December 13, 2014 by jmw
In the sermon on the mount Jesus teaches his disciples about the nature of judging others. In a well-known phrase he says, “Why do you see the speck in your neighbour’s eye, but do not notice the log in your own eye?” Jesus’ words have traditionally been interpreted as condemning the hypocritical nature of our judging others: why do you judge someone when you yourself do same/similar things, perhaps even more so?
Recently, however, I was thinking a bit more about the nature of judging others and as I reflected on Jesus’ teaching I came to another idea. I wonder if Jesus is not simply critiquing our hypocritical nature (we see the flaws in others that we dislike about ourselves), but the slothfulness of our judgments.
I got to thinking about what Jesus, a carpenter, might have meant by the phrase “the log in your own eye.” Since a log cannot literally fit in one’s eye, this hyperbole may perhaps be more about the vision of the person who judges and their position relative to their judgment. What might it mean to have a whole log in our eye?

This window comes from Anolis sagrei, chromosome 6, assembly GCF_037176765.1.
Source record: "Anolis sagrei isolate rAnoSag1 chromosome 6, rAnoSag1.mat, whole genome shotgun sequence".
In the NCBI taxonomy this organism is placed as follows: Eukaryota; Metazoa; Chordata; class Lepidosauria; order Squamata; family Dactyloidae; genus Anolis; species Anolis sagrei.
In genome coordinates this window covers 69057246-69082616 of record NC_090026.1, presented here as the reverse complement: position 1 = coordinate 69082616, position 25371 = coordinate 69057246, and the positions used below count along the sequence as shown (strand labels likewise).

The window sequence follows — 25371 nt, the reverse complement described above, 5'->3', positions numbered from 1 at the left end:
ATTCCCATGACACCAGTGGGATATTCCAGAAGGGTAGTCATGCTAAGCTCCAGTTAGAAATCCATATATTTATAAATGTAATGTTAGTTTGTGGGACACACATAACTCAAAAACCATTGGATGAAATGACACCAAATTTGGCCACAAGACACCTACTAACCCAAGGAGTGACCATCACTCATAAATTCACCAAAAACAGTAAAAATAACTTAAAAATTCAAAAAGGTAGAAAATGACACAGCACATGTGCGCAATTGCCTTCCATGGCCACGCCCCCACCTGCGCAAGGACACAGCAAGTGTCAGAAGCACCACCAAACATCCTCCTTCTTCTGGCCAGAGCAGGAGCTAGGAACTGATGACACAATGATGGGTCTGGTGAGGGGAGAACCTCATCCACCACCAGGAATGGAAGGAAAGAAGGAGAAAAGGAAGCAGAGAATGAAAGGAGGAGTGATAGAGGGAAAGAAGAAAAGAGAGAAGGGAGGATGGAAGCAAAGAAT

Like I said, as a carpenter I wonder if Jesus may have meant to suggest that the person with a log in their eye is someone who has yet to do damn thing with the fresh piece of lumber before them. In other words, the person who judges or criticizes a situation while doing nothing about it is like a person who has a whole piece of fresh lumber laying around but would rather spend time judging the small flaw in someone else’s work than pitching in their own energy and resource.
I think the hypocritical nature of judgment is a sound interpretation of Jesus’ teaching. But also, from my own experience, I think there may be something to this interpretation as well. It seems to me that so often our judgment comes from a place where we have not walked in the shoes’ of those we judge nor given our own time/energy/resources to address the situation that we judge.